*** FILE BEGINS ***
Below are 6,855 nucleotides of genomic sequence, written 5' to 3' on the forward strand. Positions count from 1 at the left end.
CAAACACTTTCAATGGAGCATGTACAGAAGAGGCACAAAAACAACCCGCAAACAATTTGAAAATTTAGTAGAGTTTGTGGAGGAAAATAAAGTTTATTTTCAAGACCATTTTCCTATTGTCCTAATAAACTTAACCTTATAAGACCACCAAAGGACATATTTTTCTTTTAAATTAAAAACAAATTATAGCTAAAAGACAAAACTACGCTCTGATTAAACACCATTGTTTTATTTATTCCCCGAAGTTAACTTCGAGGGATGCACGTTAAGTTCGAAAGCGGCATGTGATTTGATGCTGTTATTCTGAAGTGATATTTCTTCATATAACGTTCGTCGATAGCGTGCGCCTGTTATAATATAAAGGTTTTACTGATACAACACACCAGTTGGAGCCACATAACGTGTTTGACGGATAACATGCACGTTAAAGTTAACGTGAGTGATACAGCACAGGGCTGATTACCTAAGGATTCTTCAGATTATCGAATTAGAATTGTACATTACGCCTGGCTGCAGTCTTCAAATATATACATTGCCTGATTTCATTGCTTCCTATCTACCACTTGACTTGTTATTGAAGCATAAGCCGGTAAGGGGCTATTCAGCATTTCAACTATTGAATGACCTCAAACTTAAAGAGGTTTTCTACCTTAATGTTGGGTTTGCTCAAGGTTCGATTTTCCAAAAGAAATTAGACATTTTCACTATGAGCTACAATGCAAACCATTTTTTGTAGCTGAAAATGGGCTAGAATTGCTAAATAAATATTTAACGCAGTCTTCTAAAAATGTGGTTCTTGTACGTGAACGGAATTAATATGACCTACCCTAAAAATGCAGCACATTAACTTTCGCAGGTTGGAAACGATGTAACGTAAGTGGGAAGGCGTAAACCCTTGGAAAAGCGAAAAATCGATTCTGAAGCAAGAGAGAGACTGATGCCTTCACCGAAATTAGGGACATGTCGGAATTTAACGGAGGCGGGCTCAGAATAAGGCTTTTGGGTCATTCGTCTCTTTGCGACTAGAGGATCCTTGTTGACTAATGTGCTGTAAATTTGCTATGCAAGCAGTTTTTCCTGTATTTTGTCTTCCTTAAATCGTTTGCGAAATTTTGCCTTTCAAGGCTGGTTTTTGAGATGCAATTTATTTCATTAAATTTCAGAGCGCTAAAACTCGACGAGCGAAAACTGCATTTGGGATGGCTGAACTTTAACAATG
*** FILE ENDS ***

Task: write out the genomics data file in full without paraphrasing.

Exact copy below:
Below are 6,855 nucleotides of genomic sequence, written 5' to 3' on the forward strand. Positions count from 1 at the left end.
CAAACACTTTCAATGGAGCATGTACAGAAGAGGCACAAAAACAACCCGCAAACAATTTGAAAATTTAGTAGAGTTTGTGGAGGAAAATAAAGTTTATTTTCAAGACCATTTTCCTATTGTCCTAATAAACTTAACCTTATAAGACCACCAAAGGACATATTTTTCTTTTAAATTAAAAACAAATTATAGCTAAAAGACAAAACTACGCTCTGATTAAACACCATTGTTTTATTTATTCCCCGAAGTTAACTTCGAGGGATGCACGTTAAGTTCGAAAGCGGCATGTGATTTGATGCTGTTATTCTGAAGTGATATTTCTTCATATAACGTTCGTCGATAGCGTGCGCCTGTTATAATATAAAGGTTTTACTGATACAACACACCAGTTGGAGCCACATAACGTGTTTGACGGATAACATGCACGTTAAAGTTAACGTGAGTGATACAGCACAGGGCTGATTACCTAAGGATTCTTCAGATTATCGAATTAGAATTGTACATTACGCCTGGCTGCAGTCTTCAAATATATACATTGCCTGATTTCATTGCTTCCTATCTACCACTTGACTTGTTATTGAAGCATAAGCCGGTAAGGGGCTATTCAGCATTTCAACTATTGAATGACCTCAAACTTAAAGAGGTTTTCTACCTTAATGTTGGGTTTGCTCAAGGTTCGATTTTCCAAAAGAAATTAGACATTTTCACTATGAGCTACAATGCAAACCATTTTTTGTAGCTGAAAATGGGCTAGAATTGCTAAATAAATATTTAACGCAGTCTTCTAAAAATGTGGTTCTTGTACGTGAACGGAATTAATATGACCTACCCTAAAAATGCAGCACATTAACTTTCGCAGGTTGGAAACGATGTAACGTAAGTGGGAAGGCGTAAACCCTTGGAAAAGCGAAAAATCGATTCTGAAGCAAGAGAGAGACTGATGCCTTCACCGAAATTAGGGACATGTCGGAATTTAACGGAGGCGGGCTCAGAATAAGGCTTTTGGGTCATTCGTCTCTTTGCGACTAGAGGATCCTTGTTGACTAATGTGCTGTAAATTTGCTATGCAAGCAGTTTTTCCTGTATTTTGTCTTCCTTAAATCGTTTGCGAAATTTTGCCTTTCAAGGCTGGTTTTTGAGATGCAATTTATTTCATTAAATTTCAGAGCGCTAAAACTCGACGAGCGAAAACTGCATTTGGGATGGCTGAACTTTAACAATG